The nurse, who must have glanced through the window and witnessed my sorrow, acted on my behalf. Perhaps she was not able to come in and comfort me; doing so may not be in her skill set or comfort level. But she in solidarity with me in the way that she was able -- by sharing about my situation with someone who could take action. And she did so through active listening, even if that listening took place through a closed door.

The resident was listening, too, of course. But he was listening to all the data and information he had learned in medical school. He was listening to his beliefs, opinions, and judgments about sleep aids. I doubt that he was even listening to his own rationality. I had been on the edge of dying for the past month, and we were not sure that this surgery would change that. Did it really matter if I took one pill to help me sleep?

Cultivating Solidarity requires radical listening. And the first step in radical listening is to really pay attention to all the noises that may be preventing us from actually hearing the person or situation in front of us.

I call this radical listening, because it requires that we do something many of us do not know how to do -- to bypass our habitual ways of listening, most of which we have learned to do throughout our lives.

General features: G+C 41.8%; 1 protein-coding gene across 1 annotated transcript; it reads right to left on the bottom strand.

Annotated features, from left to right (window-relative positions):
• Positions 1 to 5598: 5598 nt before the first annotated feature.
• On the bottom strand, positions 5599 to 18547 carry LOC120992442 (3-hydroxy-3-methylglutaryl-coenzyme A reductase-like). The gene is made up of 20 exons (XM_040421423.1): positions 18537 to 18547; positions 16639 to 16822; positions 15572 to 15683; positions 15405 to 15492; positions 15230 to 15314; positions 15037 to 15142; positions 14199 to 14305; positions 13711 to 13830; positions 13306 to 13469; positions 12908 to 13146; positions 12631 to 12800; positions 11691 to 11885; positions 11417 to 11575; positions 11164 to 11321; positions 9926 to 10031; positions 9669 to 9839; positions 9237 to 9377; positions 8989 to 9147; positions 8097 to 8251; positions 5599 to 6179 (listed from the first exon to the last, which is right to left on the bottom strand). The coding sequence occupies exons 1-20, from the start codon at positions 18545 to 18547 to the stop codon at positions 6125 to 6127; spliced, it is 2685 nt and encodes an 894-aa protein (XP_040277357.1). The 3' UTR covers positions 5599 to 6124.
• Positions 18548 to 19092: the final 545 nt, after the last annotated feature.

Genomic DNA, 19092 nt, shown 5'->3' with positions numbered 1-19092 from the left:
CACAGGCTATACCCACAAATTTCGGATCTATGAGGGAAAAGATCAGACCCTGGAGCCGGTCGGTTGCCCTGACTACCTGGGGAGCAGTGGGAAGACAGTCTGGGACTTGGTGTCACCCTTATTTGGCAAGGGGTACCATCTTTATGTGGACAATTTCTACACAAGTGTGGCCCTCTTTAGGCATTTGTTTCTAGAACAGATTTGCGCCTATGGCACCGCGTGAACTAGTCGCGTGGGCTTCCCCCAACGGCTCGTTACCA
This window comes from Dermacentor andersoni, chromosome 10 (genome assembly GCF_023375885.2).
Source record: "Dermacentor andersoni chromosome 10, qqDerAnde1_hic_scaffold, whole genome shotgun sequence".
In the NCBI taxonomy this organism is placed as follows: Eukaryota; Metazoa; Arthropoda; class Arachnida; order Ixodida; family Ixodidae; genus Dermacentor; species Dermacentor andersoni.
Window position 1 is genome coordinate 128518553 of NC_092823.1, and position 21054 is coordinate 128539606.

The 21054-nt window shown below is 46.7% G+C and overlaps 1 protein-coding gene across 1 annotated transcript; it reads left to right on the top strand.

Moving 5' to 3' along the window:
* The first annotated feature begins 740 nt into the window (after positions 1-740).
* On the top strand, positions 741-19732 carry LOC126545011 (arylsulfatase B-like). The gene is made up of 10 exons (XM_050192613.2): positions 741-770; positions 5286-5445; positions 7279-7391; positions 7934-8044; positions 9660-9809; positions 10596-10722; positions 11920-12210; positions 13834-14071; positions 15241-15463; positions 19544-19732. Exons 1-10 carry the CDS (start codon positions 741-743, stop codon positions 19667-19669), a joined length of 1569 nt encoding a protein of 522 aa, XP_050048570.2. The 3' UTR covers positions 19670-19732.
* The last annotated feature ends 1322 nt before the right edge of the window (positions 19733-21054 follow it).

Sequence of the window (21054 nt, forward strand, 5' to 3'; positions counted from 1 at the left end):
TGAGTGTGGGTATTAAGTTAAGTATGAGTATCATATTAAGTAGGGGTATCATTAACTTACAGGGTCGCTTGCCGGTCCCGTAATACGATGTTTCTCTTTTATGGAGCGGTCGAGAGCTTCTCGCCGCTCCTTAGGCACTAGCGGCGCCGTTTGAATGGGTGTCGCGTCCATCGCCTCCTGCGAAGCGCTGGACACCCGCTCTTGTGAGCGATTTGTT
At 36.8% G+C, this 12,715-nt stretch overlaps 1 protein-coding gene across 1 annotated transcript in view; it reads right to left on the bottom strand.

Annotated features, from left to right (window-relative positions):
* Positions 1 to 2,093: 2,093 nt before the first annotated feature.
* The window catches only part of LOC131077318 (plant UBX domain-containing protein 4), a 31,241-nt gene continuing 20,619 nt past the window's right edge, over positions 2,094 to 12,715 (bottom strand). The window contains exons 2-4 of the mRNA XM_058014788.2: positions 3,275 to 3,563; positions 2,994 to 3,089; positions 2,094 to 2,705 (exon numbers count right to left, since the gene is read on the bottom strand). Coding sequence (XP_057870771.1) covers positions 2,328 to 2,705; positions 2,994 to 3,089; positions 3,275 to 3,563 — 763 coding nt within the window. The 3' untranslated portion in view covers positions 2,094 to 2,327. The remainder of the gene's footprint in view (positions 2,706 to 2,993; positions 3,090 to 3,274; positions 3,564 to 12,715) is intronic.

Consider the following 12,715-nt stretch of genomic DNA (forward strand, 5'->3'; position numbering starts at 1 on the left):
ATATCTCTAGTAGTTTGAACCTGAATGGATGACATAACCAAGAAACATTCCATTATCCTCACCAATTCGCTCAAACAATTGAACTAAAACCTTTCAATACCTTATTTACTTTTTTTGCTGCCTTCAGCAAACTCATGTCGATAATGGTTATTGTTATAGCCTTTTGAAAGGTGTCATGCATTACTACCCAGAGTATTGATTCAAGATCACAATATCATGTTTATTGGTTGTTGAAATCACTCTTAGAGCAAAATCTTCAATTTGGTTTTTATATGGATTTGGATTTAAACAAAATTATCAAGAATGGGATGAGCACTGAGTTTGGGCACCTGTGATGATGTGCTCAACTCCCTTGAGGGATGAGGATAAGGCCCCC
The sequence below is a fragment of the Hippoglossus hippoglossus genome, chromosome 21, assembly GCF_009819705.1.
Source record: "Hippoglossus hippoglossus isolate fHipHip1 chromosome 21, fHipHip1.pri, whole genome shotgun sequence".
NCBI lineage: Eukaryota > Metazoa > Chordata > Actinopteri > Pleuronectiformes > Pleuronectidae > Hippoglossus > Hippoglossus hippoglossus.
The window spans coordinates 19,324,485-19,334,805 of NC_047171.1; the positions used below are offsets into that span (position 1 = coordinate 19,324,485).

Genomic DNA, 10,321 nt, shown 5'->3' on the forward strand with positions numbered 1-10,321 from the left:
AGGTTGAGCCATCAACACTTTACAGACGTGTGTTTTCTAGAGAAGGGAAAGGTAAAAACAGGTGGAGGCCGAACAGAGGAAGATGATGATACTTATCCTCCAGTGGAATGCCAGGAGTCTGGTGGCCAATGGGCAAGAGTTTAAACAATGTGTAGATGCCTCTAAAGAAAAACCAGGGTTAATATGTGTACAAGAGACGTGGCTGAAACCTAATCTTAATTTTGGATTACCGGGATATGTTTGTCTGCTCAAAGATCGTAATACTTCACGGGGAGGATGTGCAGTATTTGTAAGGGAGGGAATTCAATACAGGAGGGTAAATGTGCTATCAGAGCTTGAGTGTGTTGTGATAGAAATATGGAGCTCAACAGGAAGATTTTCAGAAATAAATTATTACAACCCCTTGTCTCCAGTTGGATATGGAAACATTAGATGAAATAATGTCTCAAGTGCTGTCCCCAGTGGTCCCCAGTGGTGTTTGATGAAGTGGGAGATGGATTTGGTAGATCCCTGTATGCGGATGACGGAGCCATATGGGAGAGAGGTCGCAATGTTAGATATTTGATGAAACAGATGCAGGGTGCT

Here are some of the ways we usually listen:

  1. We listen to one another as if we are watching a movie or reading a story. We take in what others are saying and ingest it for information, education, or entertainment.

  2. We filter what is being said through a very narrow lens created by y what we think already.

  3. We listen defensively, collecting data to prove a belief or opinion we already have.

  4. We listen when we do not have the time or attention or patience to listen well.

  5. We listen from a place of obligation or politeness or desiring to “be good”.

  6. We focus on our response as we are listening.

None of these approaches involves radical listening. And they rarely result in solidarity.

Radical listening invites us to rearrange everything internally so that we can meet someone where they are, sit on common ground with them, and truly know them from a place of solidarity.